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ABSTRACT: Severe copper deficiency leads to a treatable multisystem disease characterized by anaemia and degeneration of spinal cord and nerves, but its mechanisms have not been investigated in humans. We tested whether copper deficit leads to alterations in fundamental copper dependent proteins and in iron metabolism in blood cells and muscles of patients affected by copper deficiency myeloneuropathy, and if these metabolic abnormalities are associated with compensatory mechanisms for copper maintenance. We evaluated the expression of critical copper-enzymes, of iron-related proteins, and copper chaperones and transporters in blood and muscles from five copper deficient patients presenting with subacute sensory ataxia, muscle paralysis, steatosis, and variable anaemia. Severe copper deficiency was caused by chronic zinc intoxication in all of the patients, with an additional history of gastrectomy in two cases. The antioxidant enzyme SOD1 and subunit 2 of cytochrome c oxidase were significantly decreased in blood cells and in muscles of copper-deficient patients compared to controls. In muscle, the iron storage protein ferritin was dramatically reduced despite normal serum ferritin, and the expression of the heme-proteins cytochrome c and myoglobin was impaired. Muscle expression of the copper transporter CTR1 and of the copper chaperone CCS, were strikingly increased, while antioxidant protein 1 was diminished. Critical copper-dependent enzymes involved in antioxidant defenses, in mitochondrial energy production, and in iron metabolism are affected in blood cells and muscles of patients with profound copper deficiency leading to myeloneuropathy. Homeostatic mechanisms are strongly activated to increase intracellular copper retention.Neuropathology and Applied Neurobiology 12/2013; 40(7). DOI:10.1111/nan.12111 · 4.97 Impact Factor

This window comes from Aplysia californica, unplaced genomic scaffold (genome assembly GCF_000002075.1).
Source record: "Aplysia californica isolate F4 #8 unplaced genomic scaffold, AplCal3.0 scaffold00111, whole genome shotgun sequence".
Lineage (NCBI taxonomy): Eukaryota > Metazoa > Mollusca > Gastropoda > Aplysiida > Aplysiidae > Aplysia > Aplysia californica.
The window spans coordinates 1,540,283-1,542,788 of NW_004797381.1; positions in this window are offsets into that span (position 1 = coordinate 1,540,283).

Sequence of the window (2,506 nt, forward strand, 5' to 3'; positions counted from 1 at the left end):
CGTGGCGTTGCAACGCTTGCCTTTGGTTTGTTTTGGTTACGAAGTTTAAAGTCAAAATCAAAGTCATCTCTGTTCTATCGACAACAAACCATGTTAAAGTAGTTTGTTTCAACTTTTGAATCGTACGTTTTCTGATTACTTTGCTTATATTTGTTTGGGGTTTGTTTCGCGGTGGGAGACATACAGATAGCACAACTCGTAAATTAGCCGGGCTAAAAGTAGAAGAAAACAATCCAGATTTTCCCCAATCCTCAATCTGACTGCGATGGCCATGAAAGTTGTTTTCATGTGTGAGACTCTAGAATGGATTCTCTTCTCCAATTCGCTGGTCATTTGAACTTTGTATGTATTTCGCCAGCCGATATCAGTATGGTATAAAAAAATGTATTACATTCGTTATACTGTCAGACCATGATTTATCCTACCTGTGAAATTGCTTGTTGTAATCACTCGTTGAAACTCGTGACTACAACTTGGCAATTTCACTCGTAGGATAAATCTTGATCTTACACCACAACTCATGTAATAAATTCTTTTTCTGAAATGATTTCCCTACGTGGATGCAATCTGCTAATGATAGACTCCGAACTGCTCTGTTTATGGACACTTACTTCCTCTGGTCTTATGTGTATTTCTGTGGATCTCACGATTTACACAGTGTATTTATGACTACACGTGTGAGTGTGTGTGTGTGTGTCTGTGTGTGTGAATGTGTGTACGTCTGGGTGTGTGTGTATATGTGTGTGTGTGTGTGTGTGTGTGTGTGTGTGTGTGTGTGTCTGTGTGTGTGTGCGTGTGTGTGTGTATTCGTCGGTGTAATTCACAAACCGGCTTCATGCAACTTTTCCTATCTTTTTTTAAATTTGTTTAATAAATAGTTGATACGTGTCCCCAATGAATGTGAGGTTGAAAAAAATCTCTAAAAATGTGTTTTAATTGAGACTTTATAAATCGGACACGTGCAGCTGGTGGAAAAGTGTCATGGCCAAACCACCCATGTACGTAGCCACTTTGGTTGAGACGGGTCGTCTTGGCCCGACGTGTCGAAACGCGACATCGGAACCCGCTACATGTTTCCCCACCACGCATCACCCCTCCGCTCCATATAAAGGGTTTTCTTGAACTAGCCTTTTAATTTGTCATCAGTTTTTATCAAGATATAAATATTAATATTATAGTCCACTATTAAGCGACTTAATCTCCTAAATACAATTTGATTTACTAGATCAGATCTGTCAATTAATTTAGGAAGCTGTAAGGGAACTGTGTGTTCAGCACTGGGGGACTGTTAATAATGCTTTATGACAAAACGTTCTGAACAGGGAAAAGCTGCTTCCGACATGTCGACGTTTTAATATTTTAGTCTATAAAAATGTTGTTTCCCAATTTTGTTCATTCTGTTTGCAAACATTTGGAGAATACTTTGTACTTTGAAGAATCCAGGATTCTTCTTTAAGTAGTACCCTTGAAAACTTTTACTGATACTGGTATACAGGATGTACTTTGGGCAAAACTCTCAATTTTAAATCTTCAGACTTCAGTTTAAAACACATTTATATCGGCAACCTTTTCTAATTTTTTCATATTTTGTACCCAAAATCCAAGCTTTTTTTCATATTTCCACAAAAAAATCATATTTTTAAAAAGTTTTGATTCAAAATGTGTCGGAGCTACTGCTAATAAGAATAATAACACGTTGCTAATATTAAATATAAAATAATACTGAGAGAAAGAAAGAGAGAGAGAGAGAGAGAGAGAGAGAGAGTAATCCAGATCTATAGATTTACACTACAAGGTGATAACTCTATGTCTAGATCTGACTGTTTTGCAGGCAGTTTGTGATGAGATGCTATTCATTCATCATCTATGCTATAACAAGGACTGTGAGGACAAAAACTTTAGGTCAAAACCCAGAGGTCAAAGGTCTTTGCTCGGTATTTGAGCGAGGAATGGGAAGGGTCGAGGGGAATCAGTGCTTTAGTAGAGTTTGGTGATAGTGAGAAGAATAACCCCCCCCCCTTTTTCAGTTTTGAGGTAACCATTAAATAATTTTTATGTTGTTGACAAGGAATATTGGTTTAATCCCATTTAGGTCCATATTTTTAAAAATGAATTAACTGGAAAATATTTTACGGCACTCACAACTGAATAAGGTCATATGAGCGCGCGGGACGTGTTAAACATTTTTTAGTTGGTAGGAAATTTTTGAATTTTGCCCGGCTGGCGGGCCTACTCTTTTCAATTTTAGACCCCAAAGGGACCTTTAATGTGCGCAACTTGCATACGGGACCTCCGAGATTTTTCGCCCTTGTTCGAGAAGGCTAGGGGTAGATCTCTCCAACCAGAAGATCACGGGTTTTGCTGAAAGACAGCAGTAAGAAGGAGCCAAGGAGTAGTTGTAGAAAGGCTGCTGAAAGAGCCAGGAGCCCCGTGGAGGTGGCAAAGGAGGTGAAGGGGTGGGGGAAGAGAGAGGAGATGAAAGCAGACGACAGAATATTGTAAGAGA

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ABSTRACT: Altered cellular bioenergetics and mitochondrial function are major features of several diseases, including cancer, diabetes, and neurodegenerative disorders. Given this important link to human health, we sought to define proteins within mitochondria that are critical for maintaining homeostatic ATP levels. We screened an RNAi library targeting >1,000 nuclear-encoded genes whose protein products localize to the mitochondria in multiple metabolic conditions in order to examine their effects on cellular ATP levels. We identified a mechanism by which electron transport chain (ETC) perturbation under glycolytic conditions increased ATP production through enhanced glycolytic flux, thereby highlighting the cellular potential for metabolic plasticity. Additionally, we identified a mitochondrial adenylate kinase (AK4) that regulates cellular ATP levels and AMPK signaling and whose expression significantly correlates with glioma patient survival. This study maps the bioenergetic landscape of >1,000 mitochondrial proteins in the context of varied metabolic substrates and begins to link key metabolic genes with clinical outcome.Cell Reports 04/2014; 7(3). DOI:10.1016/j.celrep.2014.03.065 · 8.36 Impact Factor